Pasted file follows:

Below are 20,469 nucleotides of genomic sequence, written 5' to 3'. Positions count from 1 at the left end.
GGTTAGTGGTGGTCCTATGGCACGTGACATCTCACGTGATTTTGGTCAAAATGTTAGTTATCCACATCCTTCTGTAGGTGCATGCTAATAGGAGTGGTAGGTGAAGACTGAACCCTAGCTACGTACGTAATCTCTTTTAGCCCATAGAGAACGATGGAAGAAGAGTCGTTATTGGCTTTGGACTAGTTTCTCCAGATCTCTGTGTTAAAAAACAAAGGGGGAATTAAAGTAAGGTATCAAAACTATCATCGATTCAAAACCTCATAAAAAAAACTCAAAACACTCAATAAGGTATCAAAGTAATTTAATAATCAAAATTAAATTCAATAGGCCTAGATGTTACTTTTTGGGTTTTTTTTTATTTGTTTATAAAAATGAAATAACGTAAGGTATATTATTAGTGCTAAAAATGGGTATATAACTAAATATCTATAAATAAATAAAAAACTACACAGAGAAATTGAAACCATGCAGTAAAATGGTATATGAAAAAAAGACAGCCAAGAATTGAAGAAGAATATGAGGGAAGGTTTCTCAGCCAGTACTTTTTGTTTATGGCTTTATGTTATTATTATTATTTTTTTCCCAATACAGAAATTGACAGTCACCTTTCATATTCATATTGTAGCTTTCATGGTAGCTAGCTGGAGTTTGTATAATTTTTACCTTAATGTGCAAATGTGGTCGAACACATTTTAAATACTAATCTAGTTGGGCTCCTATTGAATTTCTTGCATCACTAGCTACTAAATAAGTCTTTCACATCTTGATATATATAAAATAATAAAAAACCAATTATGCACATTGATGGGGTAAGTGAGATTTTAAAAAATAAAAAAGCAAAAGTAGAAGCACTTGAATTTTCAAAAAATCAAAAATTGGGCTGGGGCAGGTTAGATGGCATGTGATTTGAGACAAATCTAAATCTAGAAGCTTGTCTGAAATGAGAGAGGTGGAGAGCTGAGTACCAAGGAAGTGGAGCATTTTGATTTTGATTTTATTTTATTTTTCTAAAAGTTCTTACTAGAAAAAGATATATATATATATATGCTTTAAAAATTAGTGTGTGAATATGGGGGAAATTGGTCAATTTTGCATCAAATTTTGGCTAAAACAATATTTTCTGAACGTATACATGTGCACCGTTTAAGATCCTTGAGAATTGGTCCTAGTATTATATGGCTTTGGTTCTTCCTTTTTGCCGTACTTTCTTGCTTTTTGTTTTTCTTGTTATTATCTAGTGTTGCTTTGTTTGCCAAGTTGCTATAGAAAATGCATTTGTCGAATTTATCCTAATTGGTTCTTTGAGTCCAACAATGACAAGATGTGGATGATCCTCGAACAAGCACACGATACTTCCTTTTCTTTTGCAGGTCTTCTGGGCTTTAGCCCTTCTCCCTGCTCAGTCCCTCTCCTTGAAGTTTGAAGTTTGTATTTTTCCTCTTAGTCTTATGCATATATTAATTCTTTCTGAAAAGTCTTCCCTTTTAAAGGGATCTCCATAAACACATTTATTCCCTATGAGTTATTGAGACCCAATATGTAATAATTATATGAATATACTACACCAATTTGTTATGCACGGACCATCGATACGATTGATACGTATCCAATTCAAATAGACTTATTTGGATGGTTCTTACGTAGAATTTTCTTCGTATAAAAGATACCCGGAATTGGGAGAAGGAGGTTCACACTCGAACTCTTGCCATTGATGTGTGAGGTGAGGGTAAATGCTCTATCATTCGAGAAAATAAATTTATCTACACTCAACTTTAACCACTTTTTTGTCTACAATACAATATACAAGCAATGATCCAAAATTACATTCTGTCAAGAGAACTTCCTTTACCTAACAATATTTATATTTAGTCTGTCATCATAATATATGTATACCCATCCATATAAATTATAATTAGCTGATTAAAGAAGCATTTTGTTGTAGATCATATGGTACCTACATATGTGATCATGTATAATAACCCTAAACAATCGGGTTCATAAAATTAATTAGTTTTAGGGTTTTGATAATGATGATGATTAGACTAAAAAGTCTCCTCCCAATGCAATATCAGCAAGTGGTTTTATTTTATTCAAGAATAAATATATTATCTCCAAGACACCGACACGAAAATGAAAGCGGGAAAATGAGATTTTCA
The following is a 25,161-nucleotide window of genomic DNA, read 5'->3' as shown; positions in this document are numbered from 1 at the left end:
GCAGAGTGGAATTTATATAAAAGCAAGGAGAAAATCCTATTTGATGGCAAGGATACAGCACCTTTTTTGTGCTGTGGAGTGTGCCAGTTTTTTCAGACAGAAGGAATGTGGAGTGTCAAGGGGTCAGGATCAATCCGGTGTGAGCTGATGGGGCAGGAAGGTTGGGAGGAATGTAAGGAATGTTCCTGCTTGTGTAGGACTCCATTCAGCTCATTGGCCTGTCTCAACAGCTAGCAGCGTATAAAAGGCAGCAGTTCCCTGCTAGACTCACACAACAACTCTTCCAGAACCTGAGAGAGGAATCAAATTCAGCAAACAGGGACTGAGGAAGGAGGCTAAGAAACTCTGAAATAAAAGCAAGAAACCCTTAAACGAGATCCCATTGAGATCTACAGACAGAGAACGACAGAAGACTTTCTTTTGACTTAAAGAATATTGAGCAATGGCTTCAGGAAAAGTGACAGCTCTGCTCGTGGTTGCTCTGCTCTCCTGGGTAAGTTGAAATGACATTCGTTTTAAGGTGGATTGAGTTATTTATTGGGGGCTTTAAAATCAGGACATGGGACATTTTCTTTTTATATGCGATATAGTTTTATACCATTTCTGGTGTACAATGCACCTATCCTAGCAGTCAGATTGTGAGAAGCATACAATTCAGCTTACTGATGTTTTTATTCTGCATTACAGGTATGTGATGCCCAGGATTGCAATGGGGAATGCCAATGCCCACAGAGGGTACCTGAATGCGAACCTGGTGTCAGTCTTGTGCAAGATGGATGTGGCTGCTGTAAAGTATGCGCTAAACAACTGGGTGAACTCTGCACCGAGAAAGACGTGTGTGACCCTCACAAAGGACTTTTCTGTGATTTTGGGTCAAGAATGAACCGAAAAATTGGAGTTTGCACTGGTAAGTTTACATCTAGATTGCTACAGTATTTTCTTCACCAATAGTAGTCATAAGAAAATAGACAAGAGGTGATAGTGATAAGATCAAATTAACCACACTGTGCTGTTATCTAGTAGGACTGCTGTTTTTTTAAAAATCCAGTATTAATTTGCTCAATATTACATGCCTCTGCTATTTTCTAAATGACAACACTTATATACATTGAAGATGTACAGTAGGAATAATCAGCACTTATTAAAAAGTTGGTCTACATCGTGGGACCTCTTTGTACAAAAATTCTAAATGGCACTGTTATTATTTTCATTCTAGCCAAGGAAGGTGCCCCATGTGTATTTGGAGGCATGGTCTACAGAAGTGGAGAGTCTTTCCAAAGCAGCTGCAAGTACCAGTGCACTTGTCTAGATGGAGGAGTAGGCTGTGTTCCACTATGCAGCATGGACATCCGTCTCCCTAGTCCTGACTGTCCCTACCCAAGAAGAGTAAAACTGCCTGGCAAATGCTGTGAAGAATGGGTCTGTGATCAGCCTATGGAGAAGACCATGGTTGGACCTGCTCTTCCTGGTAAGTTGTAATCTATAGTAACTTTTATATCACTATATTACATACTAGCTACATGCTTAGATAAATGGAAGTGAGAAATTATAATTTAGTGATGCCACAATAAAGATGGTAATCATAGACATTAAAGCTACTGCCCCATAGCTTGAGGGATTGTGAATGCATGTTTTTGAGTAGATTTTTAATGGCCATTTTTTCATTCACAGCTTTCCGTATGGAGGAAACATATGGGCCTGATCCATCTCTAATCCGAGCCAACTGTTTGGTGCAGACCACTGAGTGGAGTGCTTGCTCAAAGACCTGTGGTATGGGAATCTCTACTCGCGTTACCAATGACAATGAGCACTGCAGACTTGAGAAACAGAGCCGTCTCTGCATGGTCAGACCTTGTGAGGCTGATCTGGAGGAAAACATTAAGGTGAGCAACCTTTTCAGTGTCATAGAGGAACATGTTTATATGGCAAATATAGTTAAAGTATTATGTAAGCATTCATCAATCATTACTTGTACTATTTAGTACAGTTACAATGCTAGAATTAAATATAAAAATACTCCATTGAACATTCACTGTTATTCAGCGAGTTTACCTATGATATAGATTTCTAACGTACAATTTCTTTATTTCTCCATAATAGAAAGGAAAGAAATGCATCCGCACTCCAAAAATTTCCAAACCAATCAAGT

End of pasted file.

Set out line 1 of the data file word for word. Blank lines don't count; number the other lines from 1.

Below are 20,469 nucleotides of genomic sequence, written 5' to 3'. Positions count from 1 at the left end.